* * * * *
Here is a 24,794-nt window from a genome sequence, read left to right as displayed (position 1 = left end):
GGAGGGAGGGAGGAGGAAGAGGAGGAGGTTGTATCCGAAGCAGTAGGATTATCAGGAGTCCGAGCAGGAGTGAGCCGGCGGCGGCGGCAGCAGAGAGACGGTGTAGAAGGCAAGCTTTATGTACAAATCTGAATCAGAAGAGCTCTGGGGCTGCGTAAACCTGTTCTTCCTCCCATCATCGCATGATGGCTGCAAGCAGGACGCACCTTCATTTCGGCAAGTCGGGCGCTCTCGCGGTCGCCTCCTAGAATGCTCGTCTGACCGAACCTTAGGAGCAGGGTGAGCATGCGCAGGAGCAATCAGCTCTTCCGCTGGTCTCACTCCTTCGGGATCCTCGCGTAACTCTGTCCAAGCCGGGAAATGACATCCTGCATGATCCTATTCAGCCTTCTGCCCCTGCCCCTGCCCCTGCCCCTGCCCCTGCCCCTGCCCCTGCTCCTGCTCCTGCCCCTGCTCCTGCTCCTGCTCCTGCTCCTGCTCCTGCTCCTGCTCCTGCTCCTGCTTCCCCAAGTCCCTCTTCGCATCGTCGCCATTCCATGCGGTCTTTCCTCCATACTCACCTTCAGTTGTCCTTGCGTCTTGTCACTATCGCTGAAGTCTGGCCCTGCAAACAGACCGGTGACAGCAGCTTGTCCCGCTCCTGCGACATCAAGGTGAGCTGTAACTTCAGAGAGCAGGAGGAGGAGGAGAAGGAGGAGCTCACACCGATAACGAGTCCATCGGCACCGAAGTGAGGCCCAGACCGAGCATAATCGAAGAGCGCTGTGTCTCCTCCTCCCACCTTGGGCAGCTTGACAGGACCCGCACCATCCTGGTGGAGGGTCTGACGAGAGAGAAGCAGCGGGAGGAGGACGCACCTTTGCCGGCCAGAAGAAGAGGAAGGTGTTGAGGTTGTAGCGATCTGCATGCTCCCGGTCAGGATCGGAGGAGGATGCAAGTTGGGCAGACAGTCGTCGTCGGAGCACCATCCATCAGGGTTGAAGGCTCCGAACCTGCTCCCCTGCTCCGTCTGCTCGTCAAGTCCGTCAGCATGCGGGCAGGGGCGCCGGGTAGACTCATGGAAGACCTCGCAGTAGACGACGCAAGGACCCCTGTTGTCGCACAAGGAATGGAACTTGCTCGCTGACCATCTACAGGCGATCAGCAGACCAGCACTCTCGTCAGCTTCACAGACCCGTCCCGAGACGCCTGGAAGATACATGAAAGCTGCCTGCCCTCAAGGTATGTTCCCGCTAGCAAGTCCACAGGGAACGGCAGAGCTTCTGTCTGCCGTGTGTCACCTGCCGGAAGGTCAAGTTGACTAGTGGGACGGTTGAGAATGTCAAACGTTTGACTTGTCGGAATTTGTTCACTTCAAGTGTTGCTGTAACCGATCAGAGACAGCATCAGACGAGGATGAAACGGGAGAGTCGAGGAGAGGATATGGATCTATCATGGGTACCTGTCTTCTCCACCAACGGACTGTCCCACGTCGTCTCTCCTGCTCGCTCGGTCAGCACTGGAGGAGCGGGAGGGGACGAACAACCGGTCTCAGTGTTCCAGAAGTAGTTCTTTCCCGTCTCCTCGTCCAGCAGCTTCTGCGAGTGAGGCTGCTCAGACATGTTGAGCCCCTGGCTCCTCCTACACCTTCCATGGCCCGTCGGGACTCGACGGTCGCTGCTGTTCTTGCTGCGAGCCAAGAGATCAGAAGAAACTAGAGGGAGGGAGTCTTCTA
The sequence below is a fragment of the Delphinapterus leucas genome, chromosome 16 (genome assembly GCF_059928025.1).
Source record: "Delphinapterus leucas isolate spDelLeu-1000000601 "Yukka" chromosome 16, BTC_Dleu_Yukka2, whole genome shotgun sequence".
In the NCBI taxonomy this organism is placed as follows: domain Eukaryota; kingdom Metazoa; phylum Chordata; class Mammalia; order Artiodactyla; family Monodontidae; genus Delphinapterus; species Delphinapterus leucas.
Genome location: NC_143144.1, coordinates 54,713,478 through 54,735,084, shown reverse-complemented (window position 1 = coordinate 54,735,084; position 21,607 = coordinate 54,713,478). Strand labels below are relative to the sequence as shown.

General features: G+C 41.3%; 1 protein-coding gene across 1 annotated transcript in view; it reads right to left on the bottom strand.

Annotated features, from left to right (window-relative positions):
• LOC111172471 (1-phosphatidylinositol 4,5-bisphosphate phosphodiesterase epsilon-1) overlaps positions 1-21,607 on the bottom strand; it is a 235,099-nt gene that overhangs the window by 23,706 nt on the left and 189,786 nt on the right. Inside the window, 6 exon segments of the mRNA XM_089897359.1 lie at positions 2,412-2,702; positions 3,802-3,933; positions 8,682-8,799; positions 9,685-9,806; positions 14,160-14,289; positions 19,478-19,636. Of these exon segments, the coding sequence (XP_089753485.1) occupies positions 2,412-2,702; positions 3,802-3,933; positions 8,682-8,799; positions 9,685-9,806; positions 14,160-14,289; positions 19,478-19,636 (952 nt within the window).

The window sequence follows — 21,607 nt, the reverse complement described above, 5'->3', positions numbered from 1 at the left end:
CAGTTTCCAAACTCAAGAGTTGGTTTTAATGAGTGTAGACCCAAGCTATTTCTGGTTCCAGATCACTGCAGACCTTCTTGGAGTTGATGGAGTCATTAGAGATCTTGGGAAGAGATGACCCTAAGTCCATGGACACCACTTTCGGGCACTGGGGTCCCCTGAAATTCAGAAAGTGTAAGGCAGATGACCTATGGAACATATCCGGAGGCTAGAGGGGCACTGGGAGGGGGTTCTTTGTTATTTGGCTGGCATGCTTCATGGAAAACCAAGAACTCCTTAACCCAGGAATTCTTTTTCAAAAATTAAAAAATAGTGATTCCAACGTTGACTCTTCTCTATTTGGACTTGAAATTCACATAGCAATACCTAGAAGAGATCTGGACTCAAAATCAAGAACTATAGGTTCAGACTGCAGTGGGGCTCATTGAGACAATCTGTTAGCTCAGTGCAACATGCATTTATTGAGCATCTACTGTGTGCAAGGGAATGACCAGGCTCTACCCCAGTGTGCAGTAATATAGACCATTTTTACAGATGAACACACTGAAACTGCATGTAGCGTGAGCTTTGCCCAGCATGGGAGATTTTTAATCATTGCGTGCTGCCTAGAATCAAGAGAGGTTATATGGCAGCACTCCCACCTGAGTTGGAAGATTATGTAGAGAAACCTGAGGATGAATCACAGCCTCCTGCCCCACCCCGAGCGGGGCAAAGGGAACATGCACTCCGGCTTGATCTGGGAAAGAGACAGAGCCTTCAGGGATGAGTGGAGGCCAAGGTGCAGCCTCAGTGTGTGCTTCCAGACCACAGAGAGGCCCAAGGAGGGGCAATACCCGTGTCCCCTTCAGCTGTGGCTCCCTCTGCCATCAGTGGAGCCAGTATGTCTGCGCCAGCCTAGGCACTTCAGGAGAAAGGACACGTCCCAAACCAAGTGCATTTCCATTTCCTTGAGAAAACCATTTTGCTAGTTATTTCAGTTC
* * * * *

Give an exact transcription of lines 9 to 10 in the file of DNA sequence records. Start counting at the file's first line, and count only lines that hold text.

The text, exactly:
• LOC111172471 (1-phosphatidylinositol 4,5-bisphosphate phosphodiesterase epsilon-1) overlaps positions 1-21,607 on the bottom strand; it is a 235,099-nt gene that overhangs the window by 23,706 nt on the left and 189,786 nt on the right. Inside the window, 6 exon segments of the mRNA XM_089897359.1 lie at positions 2,412-2,702; positions 3,802-3,933; positions 8,682-8,799; positions 9,685-9,806; positions 14,160-14,289; positions 19,478-19,636. Of these exon segments, the coding sequence (XP_089753485.1) occupies positions 2,412-2,702; positions 3,802-3,933; positions 8,682-8,799; positions 9,685-9,806; positions 14,160-14,289; positions 19,478-19,636 (952 nt within the window).

The window sequence follows — 21,607 nt, the reverse complement described above, 5'->3', positions numbered from 1 at the left end: